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UCLA Magazine Fall 2004
From Murphy Hall
The Next Wave
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Fall 2004
The Next Wave
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Two UCLA faculty members — Daniel Levi, a pediatric cardiologist at the David Geffen School of Medicine at UCLA, and Gregory Carman, an associate professor in the Department of Mechanical and Aerospace Engineering — are developing just such a valve. They might also use thin-film nitinol technology to develop a ventricular-assist device for patients whose hearts have difficulty pumping. It’s a distinctly futuristic aim that Levi describes as “our ultimate goal.” The idea is to wrap the heart of a patient in thin-film nitinol trained to expand and contract, thereby helping the heart’s pumping action.

Kim, Levi and Carman are part of a broad and diverse group of UCLA professors, researchers and students engaged in an ambitious interdisciplinary effort to help transform the frontiers of science and society. They are working on potentially revolutionary technologies of such enormous diagnostic, therapeutic and predictive value that our civilization appears set to take what the American futurist Alvin Toffler has called “a quantum leap forward.”

In The Third Wave, his best-selling 1980 book, Toffler noted the vital contributions of the agricultural and industrial revolutions. Looking to the future, he proposed that “a third wave will sweep across history and complete itself in a few decades … tearing our families apart, rocking our economy, paralyzing our political systems, shattering our values.” Everything from medicine, defense and space travel to foods, fashion and art will surely be transformed.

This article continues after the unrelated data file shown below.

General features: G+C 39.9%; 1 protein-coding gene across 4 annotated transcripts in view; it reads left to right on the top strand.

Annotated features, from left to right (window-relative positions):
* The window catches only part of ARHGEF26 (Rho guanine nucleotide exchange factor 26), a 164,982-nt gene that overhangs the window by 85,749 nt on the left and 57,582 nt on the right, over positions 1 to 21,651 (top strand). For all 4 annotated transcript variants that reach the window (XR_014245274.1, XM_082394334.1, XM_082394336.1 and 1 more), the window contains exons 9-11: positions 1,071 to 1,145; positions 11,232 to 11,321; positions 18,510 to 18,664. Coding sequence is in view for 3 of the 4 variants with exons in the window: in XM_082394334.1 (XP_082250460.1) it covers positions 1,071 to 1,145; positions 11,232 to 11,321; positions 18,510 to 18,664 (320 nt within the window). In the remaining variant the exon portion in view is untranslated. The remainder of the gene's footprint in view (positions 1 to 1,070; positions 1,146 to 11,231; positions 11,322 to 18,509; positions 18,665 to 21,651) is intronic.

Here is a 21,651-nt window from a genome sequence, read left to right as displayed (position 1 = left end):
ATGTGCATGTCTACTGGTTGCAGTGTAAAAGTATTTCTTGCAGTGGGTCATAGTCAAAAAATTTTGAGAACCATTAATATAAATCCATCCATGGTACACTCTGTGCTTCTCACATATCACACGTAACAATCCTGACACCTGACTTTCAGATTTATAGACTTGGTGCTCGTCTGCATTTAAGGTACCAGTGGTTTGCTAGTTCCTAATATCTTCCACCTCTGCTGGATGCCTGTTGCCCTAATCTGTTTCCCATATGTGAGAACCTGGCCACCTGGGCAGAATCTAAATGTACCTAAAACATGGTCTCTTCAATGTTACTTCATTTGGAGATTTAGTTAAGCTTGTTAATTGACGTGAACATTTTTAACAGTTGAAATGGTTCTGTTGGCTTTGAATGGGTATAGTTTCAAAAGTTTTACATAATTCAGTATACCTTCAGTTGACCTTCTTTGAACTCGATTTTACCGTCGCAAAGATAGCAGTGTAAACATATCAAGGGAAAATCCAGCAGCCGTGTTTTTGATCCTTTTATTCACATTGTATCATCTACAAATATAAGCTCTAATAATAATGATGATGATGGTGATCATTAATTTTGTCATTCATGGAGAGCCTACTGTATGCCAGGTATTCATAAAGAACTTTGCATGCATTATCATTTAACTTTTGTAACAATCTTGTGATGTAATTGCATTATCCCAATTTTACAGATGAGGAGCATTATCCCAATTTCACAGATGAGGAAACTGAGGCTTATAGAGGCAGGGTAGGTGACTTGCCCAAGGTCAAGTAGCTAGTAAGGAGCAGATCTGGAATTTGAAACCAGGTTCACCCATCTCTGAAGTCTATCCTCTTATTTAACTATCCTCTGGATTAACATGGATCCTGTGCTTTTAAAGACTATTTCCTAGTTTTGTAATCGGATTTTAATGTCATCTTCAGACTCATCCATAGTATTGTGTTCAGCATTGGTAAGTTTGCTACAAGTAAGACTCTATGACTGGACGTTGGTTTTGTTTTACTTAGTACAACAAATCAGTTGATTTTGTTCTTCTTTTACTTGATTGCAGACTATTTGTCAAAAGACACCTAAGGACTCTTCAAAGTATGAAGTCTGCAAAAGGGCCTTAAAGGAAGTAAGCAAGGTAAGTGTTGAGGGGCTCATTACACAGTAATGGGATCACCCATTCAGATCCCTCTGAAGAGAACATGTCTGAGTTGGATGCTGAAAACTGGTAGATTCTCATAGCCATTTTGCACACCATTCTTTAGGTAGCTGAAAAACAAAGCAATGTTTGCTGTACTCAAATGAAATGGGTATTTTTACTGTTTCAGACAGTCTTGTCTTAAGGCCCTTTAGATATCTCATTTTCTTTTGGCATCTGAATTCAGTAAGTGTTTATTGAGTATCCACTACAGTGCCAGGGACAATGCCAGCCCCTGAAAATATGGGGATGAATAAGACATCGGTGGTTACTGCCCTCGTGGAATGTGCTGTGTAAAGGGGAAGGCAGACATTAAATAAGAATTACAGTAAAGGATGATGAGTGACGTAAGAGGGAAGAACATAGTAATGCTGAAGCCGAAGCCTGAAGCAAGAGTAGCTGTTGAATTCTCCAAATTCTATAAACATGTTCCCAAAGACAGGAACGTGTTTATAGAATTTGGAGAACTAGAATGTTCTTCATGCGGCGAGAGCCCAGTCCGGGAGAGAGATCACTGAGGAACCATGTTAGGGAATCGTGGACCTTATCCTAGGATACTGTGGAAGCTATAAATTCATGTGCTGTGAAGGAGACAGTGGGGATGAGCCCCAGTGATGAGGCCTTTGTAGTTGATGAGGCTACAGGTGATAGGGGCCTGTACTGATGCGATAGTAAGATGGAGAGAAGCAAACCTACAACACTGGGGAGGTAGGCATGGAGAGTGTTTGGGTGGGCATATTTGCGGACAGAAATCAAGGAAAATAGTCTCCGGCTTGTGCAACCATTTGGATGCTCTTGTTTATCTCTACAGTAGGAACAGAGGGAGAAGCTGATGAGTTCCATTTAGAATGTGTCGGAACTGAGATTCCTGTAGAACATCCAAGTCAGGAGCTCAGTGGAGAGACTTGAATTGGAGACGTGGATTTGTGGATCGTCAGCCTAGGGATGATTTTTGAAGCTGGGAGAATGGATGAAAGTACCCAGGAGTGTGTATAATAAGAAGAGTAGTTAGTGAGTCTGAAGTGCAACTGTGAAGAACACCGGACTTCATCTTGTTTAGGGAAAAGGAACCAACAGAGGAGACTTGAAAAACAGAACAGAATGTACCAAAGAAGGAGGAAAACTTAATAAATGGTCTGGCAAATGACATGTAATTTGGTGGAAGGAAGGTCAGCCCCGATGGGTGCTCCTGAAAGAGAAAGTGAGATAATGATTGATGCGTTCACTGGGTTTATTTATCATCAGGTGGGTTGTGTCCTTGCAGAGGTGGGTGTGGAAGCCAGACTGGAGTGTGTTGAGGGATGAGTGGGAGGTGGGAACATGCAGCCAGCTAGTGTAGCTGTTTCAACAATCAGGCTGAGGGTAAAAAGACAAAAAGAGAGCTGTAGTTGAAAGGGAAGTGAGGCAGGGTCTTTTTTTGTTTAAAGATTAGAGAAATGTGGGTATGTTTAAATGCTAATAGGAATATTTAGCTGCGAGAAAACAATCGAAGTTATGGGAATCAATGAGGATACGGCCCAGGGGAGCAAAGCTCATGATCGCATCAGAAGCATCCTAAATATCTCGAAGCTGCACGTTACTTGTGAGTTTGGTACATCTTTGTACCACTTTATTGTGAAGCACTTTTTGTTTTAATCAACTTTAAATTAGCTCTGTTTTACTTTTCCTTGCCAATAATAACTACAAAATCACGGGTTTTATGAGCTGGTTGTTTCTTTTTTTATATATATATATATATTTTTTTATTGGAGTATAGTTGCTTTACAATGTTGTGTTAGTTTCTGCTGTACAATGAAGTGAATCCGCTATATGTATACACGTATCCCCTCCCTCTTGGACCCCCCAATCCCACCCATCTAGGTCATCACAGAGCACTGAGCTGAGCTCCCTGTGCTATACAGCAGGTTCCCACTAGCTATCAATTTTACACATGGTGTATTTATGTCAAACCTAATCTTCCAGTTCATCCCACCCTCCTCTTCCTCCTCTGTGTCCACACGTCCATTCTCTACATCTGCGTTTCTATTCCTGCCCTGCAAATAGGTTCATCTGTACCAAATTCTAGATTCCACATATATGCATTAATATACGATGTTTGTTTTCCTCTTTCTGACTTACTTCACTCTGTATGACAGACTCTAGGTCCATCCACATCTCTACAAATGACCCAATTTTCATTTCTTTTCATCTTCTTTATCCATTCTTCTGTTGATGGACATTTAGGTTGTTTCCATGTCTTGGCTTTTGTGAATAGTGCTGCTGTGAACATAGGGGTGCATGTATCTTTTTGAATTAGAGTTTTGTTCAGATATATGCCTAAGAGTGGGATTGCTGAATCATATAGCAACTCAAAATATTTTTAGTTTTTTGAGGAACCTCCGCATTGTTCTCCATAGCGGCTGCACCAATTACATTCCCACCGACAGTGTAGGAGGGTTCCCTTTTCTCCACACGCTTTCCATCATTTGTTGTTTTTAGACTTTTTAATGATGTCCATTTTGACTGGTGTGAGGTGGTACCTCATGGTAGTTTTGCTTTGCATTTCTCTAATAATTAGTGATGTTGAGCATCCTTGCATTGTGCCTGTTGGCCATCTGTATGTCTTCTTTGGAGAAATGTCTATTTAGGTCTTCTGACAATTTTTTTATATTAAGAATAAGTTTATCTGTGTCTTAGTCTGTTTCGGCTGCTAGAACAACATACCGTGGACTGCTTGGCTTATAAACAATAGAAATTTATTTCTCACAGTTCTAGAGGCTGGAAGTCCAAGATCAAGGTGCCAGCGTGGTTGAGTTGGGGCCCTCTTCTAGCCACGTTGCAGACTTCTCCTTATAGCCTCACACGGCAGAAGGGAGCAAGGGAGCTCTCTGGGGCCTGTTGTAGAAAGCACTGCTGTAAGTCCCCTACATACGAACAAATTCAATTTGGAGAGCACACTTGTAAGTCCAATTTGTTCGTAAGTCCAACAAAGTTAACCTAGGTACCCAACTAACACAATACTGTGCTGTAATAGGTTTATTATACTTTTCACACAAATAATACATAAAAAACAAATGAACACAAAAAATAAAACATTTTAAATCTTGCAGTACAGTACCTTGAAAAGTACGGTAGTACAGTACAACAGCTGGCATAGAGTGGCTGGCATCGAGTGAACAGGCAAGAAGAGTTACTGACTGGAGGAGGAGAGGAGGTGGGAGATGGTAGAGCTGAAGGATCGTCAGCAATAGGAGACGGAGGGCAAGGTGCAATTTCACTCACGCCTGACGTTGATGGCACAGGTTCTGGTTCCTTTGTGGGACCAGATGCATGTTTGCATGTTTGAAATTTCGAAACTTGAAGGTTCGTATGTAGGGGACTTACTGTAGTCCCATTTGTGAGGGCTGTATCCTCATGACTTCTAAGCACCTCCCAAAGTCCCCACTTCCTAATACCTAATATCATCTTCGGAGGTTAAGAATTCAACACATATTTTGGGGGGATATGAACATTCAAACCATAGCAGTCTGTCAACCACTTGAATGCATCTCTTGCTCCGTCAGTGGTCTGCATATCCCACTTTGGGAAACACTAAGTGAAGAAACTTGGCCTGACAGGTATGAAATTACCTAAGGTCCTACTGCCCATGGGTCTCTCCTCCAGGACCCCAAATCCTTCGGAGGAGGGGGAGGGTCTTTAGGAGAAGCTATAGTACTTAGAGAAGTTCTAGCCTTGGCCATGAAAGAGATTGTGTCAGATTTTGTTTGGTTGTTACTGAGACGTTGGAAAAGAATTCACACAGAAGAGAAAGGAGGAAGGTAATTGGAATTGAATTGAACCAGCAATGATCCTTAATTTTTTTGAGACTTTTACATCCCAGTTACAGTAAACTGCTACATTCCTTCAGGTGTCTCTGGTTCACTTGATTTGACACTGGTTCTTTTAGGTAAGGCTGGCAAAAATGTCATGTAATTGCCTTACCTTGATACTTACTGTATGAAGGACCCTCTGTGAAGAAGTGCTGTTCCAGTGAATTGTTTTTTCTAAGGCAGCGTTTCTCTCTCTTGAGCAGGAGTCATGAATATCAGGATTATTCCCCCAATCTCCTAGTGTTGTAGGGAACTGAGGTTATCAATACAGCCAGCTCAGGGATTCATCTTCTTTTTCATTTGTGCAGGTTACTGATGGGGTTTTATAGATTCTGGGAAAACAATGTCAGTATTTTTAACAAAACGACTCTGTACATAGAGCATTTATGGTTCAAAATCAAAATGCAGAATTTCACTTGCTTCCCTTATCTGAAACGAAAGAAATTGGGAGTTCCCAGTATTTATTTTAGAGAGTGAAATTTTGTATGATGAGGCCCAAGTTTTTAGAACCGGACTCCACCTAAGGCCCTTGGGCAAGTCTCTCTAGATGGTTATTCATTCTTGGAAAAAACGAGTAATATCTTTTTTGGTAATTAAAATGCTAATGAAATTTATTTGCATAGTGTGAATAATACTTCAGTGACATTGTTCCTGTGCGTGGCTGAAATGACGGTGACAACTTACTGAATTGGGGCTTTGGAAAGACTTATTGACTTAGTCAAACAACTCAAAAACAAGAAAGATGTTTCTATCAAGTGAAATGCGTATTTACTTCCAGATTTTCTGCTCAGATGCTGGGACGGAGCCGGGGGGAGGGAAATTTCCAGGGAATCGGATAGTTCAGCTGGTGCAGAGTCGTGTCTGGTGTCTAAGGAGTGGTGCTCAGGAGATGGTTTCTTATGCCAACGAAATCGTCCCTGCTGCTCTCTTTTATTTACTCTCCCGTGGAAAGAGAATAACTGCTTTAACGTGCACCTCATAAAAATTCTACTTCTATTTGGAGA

Indeed, much of Toffler’s vision appears to be on the brink of coming true. Some of the most remarkable future developments will be in medicine. Based on what has been learned of the human genome, drugs will be tailor-made for individual patients and administered through ultra-precise delivery systems implanted into the body. Rapid diagnostic testing will be possible at home, and invasive procedures like open-heart surgery will be performed on outpatients.

“We are going to see the miniaturization of biomedical diagnostic devices, just the way we have seen the miniaturization of computers,” says Edward R.B. McCabe, co-director of the UCLA Center for Society and Genetics. “Engineering and medicine are going to improve medical care in ways we can’t even fathom.”

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